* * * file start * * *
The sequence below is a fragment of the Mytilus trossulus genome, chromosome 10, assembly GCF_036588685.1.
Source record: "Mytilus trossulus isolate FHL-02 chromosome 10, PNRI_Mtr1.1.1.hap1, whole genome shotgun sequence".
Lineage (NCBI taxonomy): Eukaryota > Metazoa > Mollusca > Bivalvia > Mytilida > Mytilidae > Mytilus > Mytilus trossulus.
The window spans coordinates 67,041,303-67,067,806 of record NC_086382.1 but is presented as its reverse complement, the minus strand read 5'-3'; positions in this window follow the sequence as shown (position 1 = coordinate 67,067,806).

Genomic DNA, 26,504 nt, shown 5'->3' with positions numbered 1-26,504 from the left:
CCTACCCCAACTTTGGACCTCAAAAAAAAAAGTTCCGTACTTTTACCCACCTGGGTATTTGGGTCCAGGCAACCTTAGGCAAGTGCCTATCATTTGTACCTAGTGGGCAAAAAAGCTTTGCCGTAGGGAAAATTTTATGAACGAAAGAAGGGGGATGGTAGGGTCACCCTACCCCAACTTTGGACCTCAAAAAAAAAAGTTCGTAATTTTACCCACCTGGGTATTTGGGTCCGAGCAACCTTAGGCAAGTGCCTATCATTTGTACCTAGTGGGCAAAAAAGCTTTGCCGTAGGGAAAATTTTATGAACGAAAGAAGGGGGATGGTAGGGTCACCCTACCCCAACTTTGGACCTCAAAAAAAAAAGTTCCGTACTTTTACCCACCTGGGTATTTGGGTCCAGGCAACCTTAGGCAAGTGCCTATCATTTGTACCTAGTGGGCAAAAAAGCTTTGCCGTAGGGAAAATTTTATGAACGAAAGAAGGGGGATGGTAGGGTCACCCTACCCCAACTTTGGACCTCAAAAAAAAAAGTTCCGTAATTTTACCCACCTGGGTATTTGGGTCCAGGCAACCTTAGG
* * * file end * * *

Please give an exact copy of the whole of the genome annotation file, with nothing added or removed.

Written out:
The sequence below is a fragment of the Mytilus trossulus genome, chromosome 10, assembly GCF_036588685.1.
Source record: "Mytilus trossulus isolate FHL-02 chromosome 10, PNRI_Mtr1.1.1.hap1, whole genome shotgun sequence".
Lineage (NCBI taxonomy): Eukaryota > Metazoa > Mollusca > Bivalvia > Mytilida > Mytilidae > Mytilus > Mytilus trossulus.
The window spans coordinates 67,041,303-67,067,806 of record NC_086382.1 but is presented as its reverse complement, the minus strand read 5'-3'; positions in this window follow the sequence as shown (position 1 = coordinate 67,067,806).

Genomic DNA, 26,504 nt, shown 5'->3' with positions numbered 1-26,504 from the left:
CCTACCCCAACTTTGGACCTCAAAAAAAAAAGTTCCGTACTTTTACCCACCTGGGTATTTGGGTCCAGGCAACCTTAGGCAAGTGCCTATCATTTGTACCTAGTGGGCAAAAAAGCTTTGCCGTAGGGAAAATTTTATGAACGAAAGAAGGGGGATGGTAGGGTCACCCTACCCCAACTTTGGACCTCAAAAAAAAAAGTTCGTAATTTTACCCACCTGGGTATTTGGGTCCGAGCAACCTTAGGCAAGTGCCTATCATTTGTACCTAGTGGGCAAAAAAGCTTTGCCGTAGGGAAAATTTTATGAACGAAAGAAGGGGGATGGTAGGGTCACCCTACCCCAACTTTGGACCTCAAAAAAAAAAGTTCCGTACTTTTACCCACCTGGGTATTTGGGTCCAGGCAACCTTAGGCAAGTGCCTATCATTTGTACCTAGTGGGCAAAAAAGCTTTGCCGTAGGGAAAATTTTATGAACGAAAGAAGGGGGATGGTAGGGTCACCCTACCCCAACTTTGGACCTCAAAAAAAAAAGTTCCGTAATTTTACCCACCTGGGTATTTGGGTCCAGGCAACCTTAGG